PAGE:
Take the 2-minute tour ×
German Language Stack Exchange is a question and answer site for speakers of German wanting to discuss the finer points of the language and translation. It's 100% free, no registration required.

To finish up a letter addressed to a client, I use Best Regards, followed by my signature.

I've looked around for a direct translation, and came up with:

┌────────────────────────────────┬────────────────────┬────────────────────────────────┐
│ Location                       │  Source used       │  Translation obtained          │
├────────────────────────────────┼────────────────────┼────────────────────────────────┤
│ 1) http://dict.leo.org         │  best regards      │  mit besten Grüßen             │
├────────────────────────────────┼────────────────────┼────────────────────────────────┤
│ 2) http://translate.google.pt  │  best regards      │  beste Grüße                   │
├────────────────────────────────┼────────────────────┼────────────────────────────────┤
│ 3) http://answers.yahoo.com    │  best regards      │  mit freundlichen Grüßen       │
└────────────────────────────────┴────────────────────┴────────────────────────────────┘

1. Link to translation result at http://dict.leo.org

2. Link to translation result at http://translate.google.pt

3. Link to translation result at http://answers.yahoo.com

I'm wondering which one of these direct translations is actually accurate, to be used when finishing up a letter addressed to a client?

share|improve this question
1  
'Best regards' is actually a direct translation of the German beste Grüße - in English we would say "best wishes" or, more formally "kind regards". –  user3353 Aug 28 '13 at 10:10
    
Plural Grüße is common, but some use Gruß if both addressee and sender are single individuals and don’t represent groups or institutions. Decades ago, it used to be common to end letters with a complete sentence that ended in something like … und so verbleibe ich mit besten Grüßen <new line> Dein lieber Fritz or Ich sende Ihnen und Ihrer Frau meine besten Grüße <NL> Ihr Fräulein Inge. All variants you list are remnants thereof. Most people don’t ever consider anything else than standard SgDuH to open and MfG to close a formal letter or email. Justified deviation can be good. –  Crissov Oct 10 at 11:23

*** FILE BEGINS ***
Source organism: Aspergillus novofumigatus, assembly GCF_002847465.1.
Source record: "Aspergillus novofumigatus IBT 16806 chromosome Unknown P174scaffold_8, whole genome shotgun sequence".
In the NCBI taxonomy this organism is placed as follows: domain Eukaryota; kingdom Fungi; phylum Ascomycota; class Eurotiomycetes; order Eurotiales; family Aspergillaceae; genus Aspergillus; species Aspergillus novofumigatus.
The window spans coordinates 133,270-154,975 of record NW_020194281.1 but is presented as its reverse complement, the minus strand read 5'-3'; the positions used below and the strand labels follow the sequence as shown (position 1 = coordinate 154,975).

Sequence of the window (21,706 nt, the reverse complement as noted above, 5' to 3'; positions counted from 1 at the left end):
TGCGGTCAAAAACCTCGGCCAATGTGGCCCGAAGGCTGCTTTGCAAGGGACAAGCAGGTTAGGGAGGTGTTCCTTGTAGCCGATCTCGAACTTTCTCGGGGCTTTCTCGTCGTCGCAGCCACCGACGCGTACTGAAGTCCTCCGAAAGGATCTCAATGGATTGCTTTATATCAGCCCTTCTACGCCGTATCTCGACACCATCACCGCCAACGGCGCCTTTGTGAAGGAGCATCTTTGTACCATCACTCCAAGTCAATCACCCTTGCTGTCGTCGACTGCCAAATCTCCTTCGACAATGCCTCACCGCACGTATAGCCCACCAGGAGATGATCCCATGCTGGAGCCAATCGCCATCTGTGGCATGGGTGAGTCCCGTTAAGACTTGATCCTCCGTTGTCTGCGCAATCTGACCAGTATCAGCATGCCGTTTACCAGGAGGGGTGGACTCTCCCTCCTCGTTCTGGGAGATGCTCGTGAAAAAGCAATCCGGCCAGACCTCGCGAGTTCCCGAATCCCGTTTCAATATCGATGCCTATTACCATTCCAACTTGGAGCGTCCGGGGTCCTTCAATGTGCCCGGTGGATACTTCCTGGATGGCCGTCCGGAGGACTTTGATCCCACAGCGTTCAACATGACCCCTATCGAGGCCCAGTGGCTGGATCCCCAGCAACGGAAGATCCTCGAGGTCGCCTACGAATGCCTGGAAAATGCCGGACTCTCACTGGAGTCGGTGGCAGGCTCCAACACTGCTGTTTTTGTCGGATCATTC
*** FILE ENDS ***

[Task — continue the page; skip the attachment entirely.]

7 Answers 7

up vote 18 down vote accepted

All three options are very common. In my opinion the most used (and maybe just a tick more formal than the other two) is

Mit freundlichen Grüßen

From a translator's point of view the most accurate of Best wishes is

Beste Grüße

Edit

Here's a Google Ngram graph which shows that Mit besten Grüßen was always and is still used in German:

beste Grüße vs. freundliche Grüße

share|improve this answer
    
You could also use "Mit freundlichem Gruß" because in most cases you are only one person… –  feeela Aug 22 '12 at 13:57
4  
@eeela: What's the person's singularity to do with the Grüße? Even a single person could send multiple Grüße. ("Liebe Hörer an den Radiogeräten und Radiogerätinnen!") –  sbi Aug 23 '12 at 11:32
    
Also fine: "Freundliche Grüße" –  mthomas Aug 23 '12 at 23:35

To me (a German native speaker) "beste Grüße" and "mit besten Grüßen" sounds like a poor word-by-word-translation of an English phrase.

In German there are no "gute Grüße", so why should there be "bessere Grüße" or "beste Grüße"?

In the German language you don't greet well, better or best. You just greet friendly:

Mit freundlichen Grüßen

share|improve this answer
    
youtube.com/watch?v=3PLLqbna7Cs –  Cocopuffs Aug 18 '12 at 17:36
    
Deiner Argumentation stimme ich nicht zu, aber der Kernaussage pflichte ich bei. Beste Grüße klingt für mich absolut fremd. –  Em1 Aug 20 '12 at 8:12
    
Man kann sicher streiten, ob „mit besten Grüßen“ oder „mit den besten Grüßen“ vorzuziehen ist, aber ich kann darin keinen Anglizismus sehen. –  Carsten Schultz Oct 9 at 23:10